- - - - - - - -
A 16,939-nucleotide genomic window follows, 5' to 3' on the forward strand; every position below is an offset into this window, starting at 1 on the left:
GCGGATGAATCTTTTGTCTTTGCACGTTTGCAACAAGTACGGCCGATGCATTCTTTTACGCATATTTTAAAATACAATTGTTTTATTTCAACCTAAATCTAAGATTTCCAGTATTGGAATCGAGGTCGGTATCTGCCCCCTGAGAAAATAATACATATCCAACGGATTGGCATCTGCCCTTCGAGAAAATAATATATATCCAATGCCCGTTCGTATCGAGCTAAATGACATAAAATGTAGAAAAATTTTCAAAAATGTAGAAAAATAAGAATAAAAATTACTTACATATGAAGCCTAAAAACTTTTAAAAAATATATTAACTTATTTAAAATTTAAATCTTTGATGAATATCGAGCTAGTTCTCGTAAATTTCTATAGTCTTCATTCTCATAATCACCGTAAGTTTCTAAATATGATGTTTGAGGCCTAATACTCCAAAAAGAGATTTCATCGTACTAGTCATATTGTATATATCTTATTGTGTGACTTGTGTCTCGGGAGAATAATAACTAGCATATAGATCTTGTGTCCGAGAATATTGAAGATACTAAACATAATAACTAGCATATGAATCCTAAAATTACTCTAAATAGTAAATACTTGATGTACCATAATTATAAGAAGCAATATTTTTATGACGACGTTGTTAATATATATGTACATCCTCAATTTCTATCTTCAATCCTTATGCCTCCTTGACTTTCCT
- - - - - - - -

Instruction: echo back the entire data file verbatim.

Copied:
A 16,939-nucleotide genomic window follows, 5' to 3' on the forward strand; every position below is an offset into this window, starting at 1 on the left:
GCGGATGAATCTTTTGTCTTTGCACGTTTGCAACAAGTACGGCCGATGCATTCTTTTACGCATATTTTAAAATACAATTGTTTTATTTCAACCTAAATCTAAGATTTCCAGTATTGGAATCGAGGTCGGTATCTGCCCCCTGAGAAAATAATACATATCCAACGGATTGGCATCTGCCCTTCGAGAAAATAATATATATCCAATGCCCGTTCGTATCGAGCTAAATGACATAAAATGTAGAAAAATTTTCAAAAATGTAGAAAAATAAGAATAAAAATTACTTACATATGAAGCCTAAAAACTTTTAAAAAATATATTAACTTATTTAAAATTTAAATCTTTGATGAATATCGAGCTAGTTCTCGTAAATTTCTATAGTCTTCATTCTCATAATCACCGTAAGTTTCTAAATATGATGTTTGAGGCCTAATACTCCAAAAAGAGATTTCATCGTACTAGTCATATTGTATATATCTTATTGTGTGACTTGTGTCTCGGGAGAATAATAACTAGCATATAGATCTTGTGTCCGAGAATATTGAAGATACTAAACATAATAACTAGCATATGAATCCTAAAATTACTCTAAATAGTAAATACTTGATGTACCATAATTATAAGAAGCAATATTTTTATGACGACGTTGTTAATATATATGTACATCCTCAATTTCTATCTTCAATCCTTATGCCTCCTTGACTTTCCT